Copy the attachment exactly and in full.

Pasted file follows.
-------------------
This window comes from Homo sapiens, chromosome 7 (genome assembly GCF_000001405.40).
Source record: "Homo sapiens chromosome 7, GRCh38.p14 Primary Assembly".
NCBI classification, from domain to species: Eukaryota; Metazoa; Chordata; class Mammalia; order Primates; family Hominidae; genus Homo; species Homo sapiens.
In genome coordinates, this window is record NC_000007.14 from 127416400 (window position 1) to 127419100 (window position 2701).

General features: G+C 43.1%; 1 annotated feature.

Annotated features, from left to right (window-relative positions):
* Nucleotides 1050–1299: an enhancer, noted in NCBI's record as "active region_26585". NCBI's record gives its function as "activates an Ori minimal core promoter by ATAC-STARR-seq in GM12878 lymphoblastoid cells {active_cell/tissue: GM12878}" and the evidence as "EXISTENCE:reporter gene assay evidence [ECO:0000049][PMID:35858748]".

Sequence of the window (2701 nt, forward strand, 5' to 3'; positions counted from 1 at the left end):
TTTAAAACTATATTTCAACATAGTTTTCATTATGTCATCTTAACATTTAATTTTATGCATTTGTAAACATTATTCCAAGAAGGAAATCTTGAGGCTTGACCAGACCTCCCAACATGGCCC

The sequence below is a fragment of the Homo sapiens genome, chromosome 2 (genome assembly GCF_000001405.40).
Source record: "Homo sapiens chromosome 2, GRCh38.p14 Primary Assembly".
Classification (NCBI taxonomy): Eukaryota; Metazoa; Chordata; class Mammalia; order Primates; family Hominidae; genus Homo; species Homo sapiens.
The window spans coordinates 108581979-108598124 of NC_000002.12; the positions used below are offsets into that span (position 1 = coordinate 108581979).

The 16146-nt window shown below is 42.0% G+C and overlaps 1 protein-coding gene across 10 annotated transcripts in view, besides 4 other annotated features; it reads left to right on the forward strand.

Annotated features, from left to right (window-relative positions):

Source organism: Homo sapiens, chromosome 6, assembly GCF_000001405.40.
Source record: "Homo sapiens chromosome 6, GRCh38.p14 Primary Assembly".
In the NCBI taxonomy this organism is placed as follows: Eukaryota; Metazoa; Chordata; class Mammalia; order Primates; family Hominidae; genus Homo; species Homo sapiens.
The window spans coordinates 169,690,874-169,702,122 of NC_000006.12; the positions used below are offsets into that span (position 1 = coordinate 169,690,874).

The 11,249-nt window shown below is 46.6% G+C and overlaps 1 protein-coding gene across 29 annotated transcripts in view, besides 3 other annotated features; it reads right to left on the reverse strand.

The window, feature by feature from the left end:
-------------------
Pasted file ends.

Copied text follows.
This window comes from Homo sapiens, chromosome 7 (genome assembly GCF_000001405.40).
Source record: "Homo sapiens chromosome 7, GRCh38.p14 Primary Assembly".
NCBI classification, from domain to species: Eukaryota; Metazoa; Chordata; class Mammalia; order Primates; family Hominidae; genus Homo; species Homo sapiens.
In genome coordinates, this window is record NC_000007.14 from 127416400 (window position 1) to 127419100 (window position 2701).

General features: G+C 43.1%; 1 annotated feature.

Annotated features, from left to right (window-relative positions):
* Nucleotides 1050–1299: an enhancer, noted in NCBI's record as "active region_26585". NCBI's record gives its function as "activates an Ori minimal core promoter by ATAC-STARR-seq in GM12878 lymphoblastoid cells {active_cell/tissue: GM12878}" and the evidence as "EXISTENCE:reporter gene assay evidence [ECO:0000049][PMID:35858748]".

Sequence of the window (2701 nt, forward strand, 5' to 3'; positions counted from 1 at the left end):
TTTAAAACTATATTTCAACATAGTTTTCATTATGTCATCTTAACATTTAATTTTATGCATTTGTAAACATTATTCCAAGAAGGAAATCTTGAGGCTTGACCAGACCTCCCAACATGGCCC

The sequence below is a fragment of the Homo sapiens genome, chromosome 2 (genome assembly GCF_000001405.40).
Source record: "Homo sapiens chromosome 2, GRCh38.p14 Primary Assembly".
Classification (NCBI taxonomy): Eukaryota; Metazoa; Chordata; class Mammalia; order Primates; family Hominidae; genus Homo; species Homo sapiens.
The window spans coordinates 108581979-108598124 of NC_000002.12; the positions used below are offsets into that span (position 1 = coordinate 108581979).

The 16146-nt window shown below is 42.0% G+C and overlaps 1 protein-coding gene across 10 annotated transcripts in view, besides 4 other annotated features; it reads left to right on the forward strand.

Annotated features, from left to right (window-relative positions):

Source organism: Homo sapiens, chromosome 6, assembly GCF_000001405.40.
Source record: "Homo sapiens chromosome 6, GRCh38.p14 Primary Assembly".
In the NCBI taxonomy this organism is placed as follows: Eukaryota; Metazoa; Chordata; class Mammalia; order Primates; family Hominidae; genus Homo; species Homo sapiens.
The window spans coordinates 169,690,874-169,702,122 of NC_000006.12; the positions used below are offsets into that span (position 1 = coordinate 169,690,874).

The 11,249-nt window shown below is 46.6% G+C and overlaps 1 protein-coding gene across 29 annotated transcripts in view, besides 3 other annotated features; it reads right to left on the reverse strand.

The window, feature by feature from the left end: